Aftermath of Iraq War brought home

Iraq war memorial
Visitors at the memorial for fallen soldiers of the Iraq War, which was in Oak Bluffs last week. Photos by Mary Baker

By Eleni Collins - August 30, 2007

A somber exhibit was on display last week in Ocean Park, where the grass is usually strewn with relaxing families and Frisbee players. One hundred and sixty pairs of combat boots were placed in the park, each pair personally representing a New England soldier who has died in the Iraq War. Each pair of boots was accompanied with the soldier's name, rank, and hometown.

Originating in Chicago, the exhibit was created by the American Friends Service Group, a Quaker organization that has been in existence since World War I.

The exhibit began as a memorial for all American soldiers who died in Iraq, but that has since changed.

Iraq war memorial
The respective names, ranks, and hometowns of the fallen soldiers were listed on the boots.

"Now there are too many American dead for it to be feasible to carry the exhibit around the country," said Sarah Nevin, Martha's Vineyard Peace Council co-chair. "It's been broken into regions, and we had the New England exhibit here. And it will continue to be exhibited [in the U.S] as long as the war is going on."

The M.V. Peace Council sponsored last week's exhibit, "wanting to bring awareness," according to Ms. Nevin. In conjunction with peace rallies and meetings held throughout the year, the council felt this event was crucial to bring to the Island, especially to Ocean Park.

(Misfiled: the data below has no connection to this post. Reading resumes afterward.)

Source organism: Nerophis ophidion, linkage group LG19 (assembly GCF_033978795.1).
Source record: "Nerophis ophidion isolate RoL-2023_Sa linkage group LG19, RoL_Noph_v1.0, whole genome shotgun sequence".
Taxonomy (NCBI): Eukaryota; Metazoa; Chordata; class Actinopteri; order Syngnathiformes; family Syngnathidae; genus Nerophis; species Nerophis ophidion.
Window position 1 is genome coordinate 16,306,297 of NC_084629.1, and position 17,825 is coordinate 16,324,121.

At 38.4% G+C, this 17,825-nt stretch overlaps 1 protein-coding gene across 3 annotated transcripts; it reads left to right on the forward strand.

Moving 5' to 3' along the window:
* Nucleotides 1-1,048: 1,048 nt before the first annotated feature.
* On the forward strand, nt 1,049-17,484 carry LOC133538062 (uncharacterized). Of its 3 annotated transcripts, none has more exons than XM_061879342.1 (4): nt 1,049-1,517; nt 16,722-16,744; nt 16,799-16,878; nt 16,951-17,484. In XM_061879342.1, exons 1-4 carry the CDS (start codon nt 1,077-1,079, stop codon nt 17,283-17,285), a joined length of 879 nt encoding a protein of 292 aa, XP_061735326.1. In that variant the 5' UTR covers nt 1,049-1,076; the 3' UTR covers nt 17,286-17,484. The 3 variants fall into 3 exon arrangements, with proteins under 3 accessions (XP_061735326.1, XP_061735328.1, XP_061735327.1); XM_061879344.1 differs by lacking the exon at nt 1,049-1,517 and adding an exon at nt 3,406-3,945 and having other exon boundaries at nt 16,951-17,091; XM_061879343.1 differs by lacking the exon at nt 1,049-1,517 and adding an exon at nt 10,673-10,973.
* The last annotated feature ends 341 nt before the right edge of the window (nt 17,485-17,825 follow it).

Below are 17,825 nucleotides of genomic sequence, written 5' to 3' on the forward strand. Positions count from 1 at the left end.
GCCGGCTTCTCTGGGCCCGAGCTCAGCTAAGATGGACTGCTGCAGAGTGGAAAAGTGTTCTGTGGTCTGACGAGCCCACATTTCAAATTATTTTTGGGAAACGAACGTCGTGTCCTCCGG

"Because it was located at the World War I, II, and Vietnam memorials in Oak Bluffs, and coincidently by the boat and bus, it was a perfect location to memorialize the New England soldiers who have died," said Ms. Nevin.

Organizers appreciated the range of visitors who came to the exhibit, as well as their reactions. "There were people who came who knew some of these fallen soldiers, and that was very moving," Ms. Nevin recalled. "There were tears, many tears."

"And then, we have at least 10 Vineyarders who are or were involved in this war, and so there were family members. One mother has two sons there, right now, if you can imagine that.

"Then there were actual soldiers who had been doing actual tours there. And some who said Americans have the completely wrong idea."

However, some passersby were not lured over to the distinctive exhibit but found themselves amongst it.

"The line to the bus was going through the boot area, and it was awkward, for them and for us," Ms. Nevin says. "All they wanted to do was get on the bus and they were standing among dead soldiers' boots."

The display remained at the park from August 21 through August 23, during which many visited, some stopping to talk with Ms. Nevin.

"I had a few angry conversations, and a couple of them turned into long conversations. Then they stayed and we had peaceful conversations, and that was really good," said Ms. Nevin.

This exhibit has been previously shown in Boston, at both Copley Square and the Boston Common, and will continue to be shown, with more boots added as soldiers die.

"In the week that we showed it, two more died so there will be two new pairs of boots," Ms. Nevin added.

The "Eyes Wide Open" exhibit had an impact on those who went to see it, and the sponsor was pleased with the amount of interest.

"We definitely had a range, the wives, children of people who are there who came and cried," said Ms. Nevin. "Mostly people were just really glad to see it and grateful."